Tuesday, June 25, 2013

Formatting A Novel

You've written the next great novel. Now what? If you're self-publishing, as I do, you have a lot more work to do. I've already talked about covers, so now I'll say a bit about formatting. If you're looking for a how-to-format post, this ain't it. There are plenty of places to learn about formatting (though I highly recommend you stop by Smashwords and read their formatting guide). I'm going to talk about my experience formatting my latest novel, Norton Road.

When I published The Night Train in 2012, I formatted my e-books using Calibre.It worked well, and I recommend it if you are converting from a Microsoft Word file. This time around, however, I wrote my novel using Scrivener. The reasons I recommend Scrivener are too numerous to mention here without detracting from the subject at hand. Let's just say I love it and, since it has a compile tool to generate all sorts of file types (including Doc, PDF, EPub, MOBI), I decided to give its formatting feature a try.

Generating the MOBI file I uploaded to Amazon was seamless. I prefer to upload a MOBI to Amazon instead of a Doc file because I can test the file on my Kindle before uploading. Amazon just makes the process of publishing your e-book easy. Now for Barnes and Noble.

The EPub file I generated using Scrivener looked great in the reader I have on my Macbook Pro (I don't have a Nook), but when I uploaded it to B&N and previewed it, the text was all centered, except for the title page, which was weirdly centered at the left margin. I tried every combination of tweaking Scrivener settings I could imagine without success. I even googled the problem, but learned nothing other than a lot of readers are complaining that the books they download to their Nooks have centered text. Every response I saw blamed it on improper formatting by the publisher (me, in my case). Not a word about how to resolve the issue if the EPub file you are uploading looks perfect BEFORE you upload it.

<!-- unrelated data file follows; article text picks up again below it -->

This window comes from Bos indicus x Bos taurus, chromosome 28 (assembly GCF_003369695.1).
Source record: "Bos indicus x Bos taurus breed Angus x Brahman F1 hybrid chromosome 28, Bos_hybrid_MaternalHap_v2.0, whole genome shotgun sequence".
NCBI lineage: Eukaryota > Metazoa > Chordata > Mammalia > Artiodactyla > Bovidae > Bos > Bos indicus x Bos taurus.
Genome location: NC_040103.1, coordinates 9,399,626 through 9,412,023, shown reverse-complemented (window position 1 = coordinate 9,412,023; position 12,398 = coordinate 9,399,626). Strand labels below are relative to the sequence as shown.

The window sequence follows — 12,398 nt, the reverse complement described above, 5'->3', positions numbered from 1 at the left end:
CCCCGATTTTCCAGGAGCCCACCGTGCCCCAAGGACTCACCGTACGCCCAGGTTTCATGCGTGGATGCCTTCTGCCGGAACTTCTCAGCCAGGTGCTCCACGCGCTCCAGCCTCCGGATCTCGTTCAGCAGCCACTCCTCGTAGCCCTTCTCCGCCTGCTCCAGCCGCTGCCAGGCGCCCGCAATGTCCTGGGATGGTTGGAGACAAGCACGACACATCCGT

To make matters worse, when I opened the EPub file in the online editor, it looked perfect. No centered text except where it belonged. So how do you "fix" the file when it looks correct before you upload it, and afterwards in the online editor? My hunch was that the problem was just in the online viewer, and that it would look correct on the Nook, but my googling efforts disabused me of that hope. So I went back to Scrivener.

I checked a setting in the compile wizard to remove trailing white space. It looked no different in my offline viewer, but when I uploaded and looked in the online viewer the text was aligned as it should be, except for the title page. My solution for that was to open the online editor and delete the three lines on my title page and retype them. That worked. When you are doing it all yourself, sometimes you just have to put your shoulder to it until you get it right.

My third stop for the day was Smashwords. I compiled (from Scrivener) to a Doc file, added in the Smashwords edition blurb, and sent it on its way. Easy. Do you hear that, NookPress? Amazon and Smashwords didn't give me an ulcer.

Formatting my paperback edition was a matter of opening my final Doc file from The Night Train and replacing the contents (a chapter at a time) with the contents from Norton Road. Why? Because I had spent a lot of time getting The Night Train formatted the way I wanted it so it looked good in print, and I didn't want to have to try and remember all the changes I made to their template (I made several). It was time-consuming, but I hope I can get to the finished product with a single proof order. I'll know if I succeeded Thursday when the proof copy arrives.

One of the problems with formatting is that by the time I get the next novel written I've forgotten most of what I knew about it. It's almost like starting over. Thankfully, tools like Scrivener and Calibre make it possible for someone like me who hates reading help files.

Tell me your formatting stories.

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